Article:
[Warning: This post includes graphic photos.]
My first morning in Assam, I awoke to learn there was an elephant emergency.
Thirty-five-year-old, Bahabur, a skilled koonki (elephants trained to assist mahouts in the capture, training and management of wild elephants) who only days before successfully pulled a wild rhino from a mud bog nearly lost his right ear in a fight with a wild bull elephant.
Bahabur is intimately familiar with both captive and wild elephants. He lives with a non-related herd of koonki elephants whose job it is to assist their wild kin by participating in human-elephant conflict mitigation.
When wild elephants emerge from the forest in search of food and water, they raid crops and create havoc. In an effort to protect both elephants and humans, Bahabur and his herd, guided by their mahouts, becomes a formidable barrier between wild elephants and trouble, literally saving the wild elephants’ lives.
Many elephants are killed as result of crop raiding–poisoned, shot, electrocuted, their mouths blown apart by bomb-laden food. These koonkis are the front line of protection for their brethren and the villagers whose encroachment and farming activity create such a dangerous situation for everyone involved.
Bahabur stood motionless, his right ear ripped in half, dangling painfully under its own weight. The cartilage was ripped apart at the top ridge of his ear. The flesh that covered the back of his ear was torn from the ear, creating a huge gaping pocket between the skin and cartilage. It was a seriously gruesome sight and no doubt painful.
The attack had happened eight to 12 hours before, after Bahabur, just coming into his annual musth season, had uprooted his tether tree and headed straight into trouble.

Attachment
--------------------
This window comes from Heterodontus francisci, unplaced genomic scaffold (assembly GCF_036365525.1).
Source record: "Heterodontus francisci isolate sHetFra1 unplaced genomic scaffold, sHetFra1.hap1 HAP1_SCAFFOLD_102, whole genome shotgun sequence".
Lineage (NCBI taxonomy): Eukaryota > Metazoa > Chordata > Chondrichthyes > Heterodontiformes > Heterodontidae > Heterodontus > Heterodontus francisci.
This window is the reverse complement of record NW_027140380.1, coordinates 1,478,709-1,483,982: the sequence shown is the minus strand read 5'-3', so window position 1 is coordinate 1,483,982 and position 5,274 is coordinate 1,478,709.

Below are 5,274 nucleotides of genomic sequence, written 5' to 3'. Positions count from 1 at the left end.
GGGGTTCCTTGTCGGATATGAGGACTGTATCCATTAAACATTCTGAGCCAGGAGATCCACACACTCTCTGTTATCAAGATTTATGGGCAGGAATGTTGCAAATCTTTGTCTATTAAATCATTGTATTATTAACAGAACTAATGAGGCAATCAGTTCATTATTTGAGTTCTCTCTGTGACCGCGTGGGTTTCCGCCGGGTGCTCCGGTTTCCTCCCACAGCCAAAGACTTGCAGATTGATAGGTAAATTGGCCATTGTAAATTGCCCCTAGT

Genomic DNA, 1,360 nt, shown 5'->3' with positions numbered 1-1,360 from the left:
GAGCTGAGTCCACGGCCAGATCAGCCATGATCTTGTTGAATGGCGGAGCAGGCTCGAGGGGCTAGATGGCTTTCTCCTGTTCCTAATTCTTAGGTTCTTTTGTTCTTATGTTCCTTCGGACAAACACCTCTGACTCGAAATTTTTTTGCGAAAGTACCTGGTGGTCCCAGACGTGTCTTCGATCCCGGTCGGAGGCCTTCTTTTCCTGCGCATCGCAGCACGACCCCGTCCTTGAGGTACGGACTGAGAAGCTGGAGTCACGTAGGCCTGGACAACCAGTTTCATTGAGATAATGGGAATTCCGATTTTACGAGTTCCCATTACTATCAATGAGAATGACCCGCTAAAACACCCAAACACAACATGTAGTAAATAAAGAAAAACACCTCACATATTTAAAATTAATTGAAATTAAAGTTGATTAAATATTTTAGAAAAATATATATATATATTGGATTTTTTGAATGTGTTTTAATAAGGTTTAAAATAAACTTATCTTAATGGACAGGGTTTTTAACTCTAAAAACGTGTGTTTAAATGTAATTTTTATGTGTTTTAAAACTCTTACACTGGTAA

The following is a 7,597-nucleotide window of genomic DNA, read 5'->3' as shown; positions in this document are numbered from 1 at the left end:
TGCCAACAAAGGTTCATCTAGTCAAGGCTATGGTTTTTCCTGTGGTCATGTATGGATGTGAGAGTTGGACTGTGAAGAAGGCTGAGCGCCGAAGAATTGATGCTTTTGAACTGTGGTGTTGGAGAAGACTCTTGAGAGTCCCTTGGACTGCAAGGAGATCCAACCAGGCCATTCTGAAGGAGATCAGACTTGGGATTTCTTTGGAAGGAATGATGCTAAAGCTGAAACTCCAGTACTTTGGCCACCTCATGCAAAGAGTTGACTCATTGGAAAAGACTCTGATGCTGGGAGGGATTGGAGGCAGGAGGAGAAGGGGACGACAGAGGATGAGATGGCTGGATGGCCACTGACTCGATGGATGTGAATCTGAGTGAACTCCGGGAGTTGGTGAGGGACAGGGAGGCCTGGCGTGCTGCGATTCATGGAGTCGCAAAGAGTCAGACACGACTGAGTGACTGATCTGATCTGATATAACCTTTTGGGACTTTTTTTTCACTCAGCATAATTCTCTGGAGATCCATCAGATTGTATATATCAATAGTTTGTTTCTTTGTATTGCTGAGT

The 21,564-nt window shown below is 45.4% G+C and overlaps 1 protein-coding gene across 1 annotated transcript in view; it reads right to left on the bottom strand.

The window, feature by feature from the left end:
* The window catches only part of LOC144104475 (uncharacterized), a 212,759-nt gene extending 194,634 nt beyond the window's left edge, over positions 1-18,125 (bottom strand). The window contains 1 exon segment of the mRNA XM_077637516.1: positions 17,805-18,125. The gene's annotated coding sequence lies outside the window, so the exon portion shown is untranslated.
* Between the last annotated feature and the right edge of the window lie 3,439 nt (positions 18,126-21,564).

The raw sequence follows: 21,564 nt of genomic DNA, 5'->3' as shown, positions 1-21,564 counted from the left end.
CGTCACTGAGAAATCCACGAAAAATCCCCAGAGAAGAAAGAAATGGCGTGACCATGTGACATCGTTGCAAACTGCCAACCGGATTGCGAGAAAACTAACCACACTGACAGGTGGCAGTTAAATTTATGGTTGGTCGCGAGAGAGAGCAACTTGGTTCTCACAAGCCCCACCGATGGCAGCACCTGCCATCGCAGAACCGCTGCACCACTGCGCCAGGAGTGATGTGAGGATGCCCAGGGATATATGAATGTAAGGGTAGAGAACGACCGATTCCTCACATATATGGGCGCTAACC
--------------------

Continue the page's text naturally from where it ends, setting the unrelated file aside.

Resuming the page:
Mahouts tracked Bahabur and received no resistance when they instructed him to return home.
The expert mahout staff managed Bahabur while Drs. Bhupen Sarma and Anjan Talukdar assessed the injury. In a natural self-medicating fashion, Bahabur had packed the gaping wound with dirt, which needed to be removed before surgery could begin.
Without complaint Bahabur reclined in a half-sitting position, giving the veterinarians access to the wound. No one yelled, hit or in any way badgered Bahabur. Instead they spoke calmly and confidently, patiently waiting for Bahabur to respond to their commands and get comfortably situated.
In soft tones, treatment instructions were given. The wound was cleaned, flushed out with clean water and Betadine.
The veterinarians and mahouts worked seamlessly together, voices low as they repaired the half-severed ear of this full-grown bull elephant.
From time to time Bahabur needed to stand in order to readjust and, I believe, to distract himself from the pain. After a few seconds standing he would once again respond to the patient command given by his mahout to recline.
With only a local anesthetic to deaden the pain in the area to be sutured, Bahabur’s ear was expertly reconstructed; the torn cartilage stitched together with sutures and ripped flesh reconnected. The result was amazing.
Bahabur is a mesmerizing example of this highly evolved, profoundly intelligent species, who for so long has captured my respect and awe.